This is Modi’s second visit to Australia as prime minister, having first gone there in 2014, a few months after he was elected.
Modi told The Australian that he wanted to take the relationship between India and Australia to a higher level, to strengthen defense and security ties between the two countries.
As democracies, India and Australia share a common interest in a free, open and inclusive Indo-Pacific
– he said in the interview, which was published on Tuesday.
Regarding Modi’s visit, Australian Prime Minister Anthony Albanese stressed in Parliament that “India is a key strategic partner” of the country. As he said it They want to finish negotiations on a free trade agreement between the two countries, which began in 2011, by the end of the year.
India is Australia’s sixth most important trading partner. Last year, the exchange of goods and services brought in 46.5 billion Australian dollars (10,707 billion forints), but they want to further expand bilateral trade so that Australia becomes less dependent on China, the country’s largest trading partner.
On Tuesday, Narendra Modi will address the Indian diaspora at a stadium in Sydney, where Albanians will also make an appearance. All tickets for the event in the 20,000-seat stadium are sold out.
According to the programme, the two heads of government will hold consultations on bilateral relations on Wednesday.
Modi is the only one among the leaders of the four countries that make up the Quartet (Australia, India, the United States, Japan) to travel to Australia despite US President Joe Biden canceling the meeting last week and returning to Washington from the Group of Seven. summit in Hiroshima. Later, Japanese Prime Minister Kiseda Fumio, who was hosting the G7 leaders, canceled his trip to Australia.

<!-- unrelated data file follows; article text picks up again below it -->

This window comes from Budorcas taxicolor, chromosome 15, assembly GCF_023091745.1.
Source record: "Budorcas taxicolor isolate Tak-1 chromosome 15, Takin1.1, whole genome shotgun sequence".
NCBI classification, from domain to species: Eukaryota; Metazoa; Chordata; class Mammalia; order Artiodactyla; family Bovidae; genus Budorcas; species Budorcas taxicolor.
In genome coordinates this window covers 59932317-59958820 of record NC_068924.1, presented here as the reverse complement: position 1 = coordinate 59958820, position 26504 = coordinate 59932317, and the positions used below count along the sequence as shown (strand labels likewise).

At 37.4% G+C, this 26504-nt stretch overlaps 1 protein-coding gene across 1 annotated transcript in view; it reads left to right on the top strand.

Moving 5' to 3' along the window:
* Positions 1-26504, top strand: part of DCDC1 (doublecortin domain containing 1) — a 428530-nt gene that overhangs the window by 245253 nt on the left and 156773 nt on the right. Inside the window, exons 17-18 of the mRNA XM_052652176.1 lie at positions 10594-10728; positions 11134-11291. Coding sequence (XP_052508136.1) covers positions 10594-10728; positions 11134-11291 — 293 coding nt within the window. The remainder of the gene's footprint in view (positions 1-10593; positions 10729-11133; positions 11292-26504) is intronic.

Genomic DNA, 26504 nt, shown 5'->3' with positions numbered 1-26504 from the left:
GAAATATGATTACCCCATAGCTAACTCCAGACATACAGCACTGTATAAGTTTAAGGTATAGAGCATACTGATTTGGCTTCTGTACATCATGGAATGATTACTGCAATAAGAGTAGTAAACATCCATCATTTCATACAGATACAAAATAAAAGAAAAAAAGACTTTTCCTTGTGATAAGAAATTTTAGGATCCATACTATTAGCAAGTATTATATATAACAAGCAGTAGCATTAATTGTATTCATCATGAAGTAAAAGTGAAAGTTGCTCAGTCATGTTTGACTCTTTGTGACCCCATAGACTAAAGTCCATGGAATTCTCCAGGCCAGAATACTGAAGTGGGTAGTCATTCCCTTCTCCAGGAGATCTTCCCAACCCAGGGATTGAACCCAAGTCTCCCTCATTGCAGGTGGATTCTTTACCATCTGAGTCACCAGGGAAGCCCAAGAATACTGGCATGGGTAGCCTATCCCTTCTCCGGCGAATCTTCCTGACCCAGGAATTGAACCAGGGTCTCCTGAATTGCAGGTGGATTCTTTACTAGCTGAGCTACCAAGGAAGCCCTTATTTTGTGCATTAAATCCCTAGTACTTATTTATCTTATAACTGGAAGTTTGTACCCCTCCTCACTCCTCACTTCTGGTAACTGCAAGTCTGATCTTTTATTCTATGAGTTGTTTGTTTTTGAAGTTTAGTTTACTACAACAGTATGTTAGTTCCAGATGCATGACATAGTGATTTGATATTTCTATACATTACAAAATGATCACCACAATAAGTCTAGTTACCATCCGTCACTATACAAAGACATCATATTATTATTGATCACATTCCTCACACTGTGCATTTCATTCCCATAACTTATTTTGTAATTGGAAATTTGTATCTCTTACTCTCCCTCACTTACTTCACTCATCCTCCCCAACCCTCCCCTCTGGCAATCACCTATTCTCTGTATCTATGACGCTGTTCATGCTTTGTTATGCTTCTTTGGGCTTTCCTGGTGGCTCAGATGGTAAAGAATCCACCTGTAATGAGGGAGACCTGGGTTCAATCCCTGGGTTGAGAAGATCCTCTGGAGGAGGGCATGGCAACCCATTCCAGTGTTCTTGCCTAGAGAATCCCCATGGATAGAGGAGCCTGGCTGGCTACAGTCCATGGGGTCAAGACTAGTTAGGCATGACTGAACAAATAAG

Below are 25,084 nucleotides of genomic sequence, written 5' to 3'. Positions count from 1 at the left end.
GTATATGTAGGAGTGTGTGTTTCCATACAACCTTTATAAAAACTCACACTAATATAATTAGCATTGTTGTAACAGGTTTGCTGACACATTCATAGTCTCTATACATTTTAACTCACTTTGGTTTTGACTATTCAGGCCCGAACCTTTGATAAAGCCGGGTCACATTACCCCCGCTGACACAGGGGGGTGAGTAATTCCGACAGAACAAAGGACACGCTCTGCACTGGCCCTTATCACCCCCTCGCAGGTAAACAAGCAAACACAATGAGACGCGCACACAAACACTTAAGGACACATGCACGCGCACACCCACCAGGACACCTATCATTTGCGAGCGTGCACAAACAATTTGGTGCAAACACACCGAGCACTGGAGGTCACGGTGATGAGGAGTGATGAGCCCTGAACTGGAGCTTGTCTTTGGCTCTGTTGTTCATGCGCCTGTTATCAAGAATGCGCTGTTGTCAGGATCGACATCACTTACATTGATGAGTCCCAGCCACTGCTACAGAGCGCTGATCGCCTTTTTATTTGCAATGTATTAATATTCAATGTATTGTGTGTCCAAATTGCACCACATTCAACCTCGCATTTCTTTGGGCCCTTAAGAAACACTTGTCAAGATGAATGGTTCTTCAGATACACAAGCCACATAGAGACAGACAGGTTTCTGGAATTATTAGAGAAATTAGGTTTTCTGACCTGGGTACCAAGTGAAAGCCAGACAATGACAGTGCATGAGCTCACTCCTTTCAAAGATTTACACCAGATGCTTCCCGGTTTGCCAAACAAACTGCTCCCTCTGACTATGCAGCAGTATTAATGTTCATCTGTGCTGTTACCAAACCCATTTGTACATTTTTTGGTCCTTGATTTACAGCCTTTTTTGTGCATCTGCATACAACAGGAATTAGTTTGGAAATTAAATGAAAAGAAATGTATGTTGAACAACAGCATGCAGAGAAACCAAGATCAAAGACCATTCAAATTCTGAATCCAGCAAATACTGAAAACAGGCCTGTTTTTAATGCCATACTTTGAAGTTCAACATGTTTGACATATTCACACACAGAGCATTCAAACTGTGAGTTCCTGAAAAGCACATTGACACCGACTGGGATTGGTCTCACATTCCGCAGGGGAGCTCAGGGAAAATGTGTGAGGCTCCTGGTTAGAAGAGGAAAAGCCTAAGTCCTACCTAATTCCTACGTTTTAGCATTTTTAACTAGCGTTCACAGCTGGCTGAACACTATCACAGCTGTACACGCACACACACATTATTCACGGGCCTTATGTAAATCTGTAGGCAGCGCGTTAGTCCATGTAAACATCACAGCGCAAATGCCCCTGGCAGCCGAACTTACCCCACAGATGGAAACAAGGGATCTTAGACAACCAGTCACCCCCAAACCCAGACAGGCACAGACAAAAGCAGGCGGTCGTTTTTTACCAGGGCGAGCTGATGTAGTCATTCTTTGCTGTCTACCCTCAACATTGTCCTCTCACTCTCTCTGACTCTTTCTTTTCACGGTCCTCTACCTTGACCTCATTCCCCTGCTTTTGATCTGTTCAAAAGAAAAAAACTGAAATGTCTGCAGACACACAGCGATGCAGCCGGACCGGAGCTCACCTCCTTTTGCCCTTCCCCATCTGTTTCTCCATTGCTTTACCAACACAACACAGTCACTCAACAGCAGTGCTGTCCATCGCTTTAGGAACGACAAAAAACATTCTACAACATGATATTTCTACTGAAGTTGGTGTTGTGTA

Although the Quartet meeting on quadripartite security issues that was originally scheduled to take place in Sydney was cancelled, Modi met in Japan last weekend with the leaders of the other countries in the Quartet and discussed how they could act against China’s rise in the Indo-Pacific.
COVER PHOTO: US President Joe Biden, Australian Anthony Albanese, Japanese Prime Minister Keseda Fumio and Indian Prime Minister Narendra Modi hold a four-party meeting at the three-day Hiroshima summit of the Group of Seven, a group of seven of the world’s most industrialized countries. , on May 20, 2023, on the second day of the meeting. MTI/AP/Pool/Reuters/Jonathan Ernst
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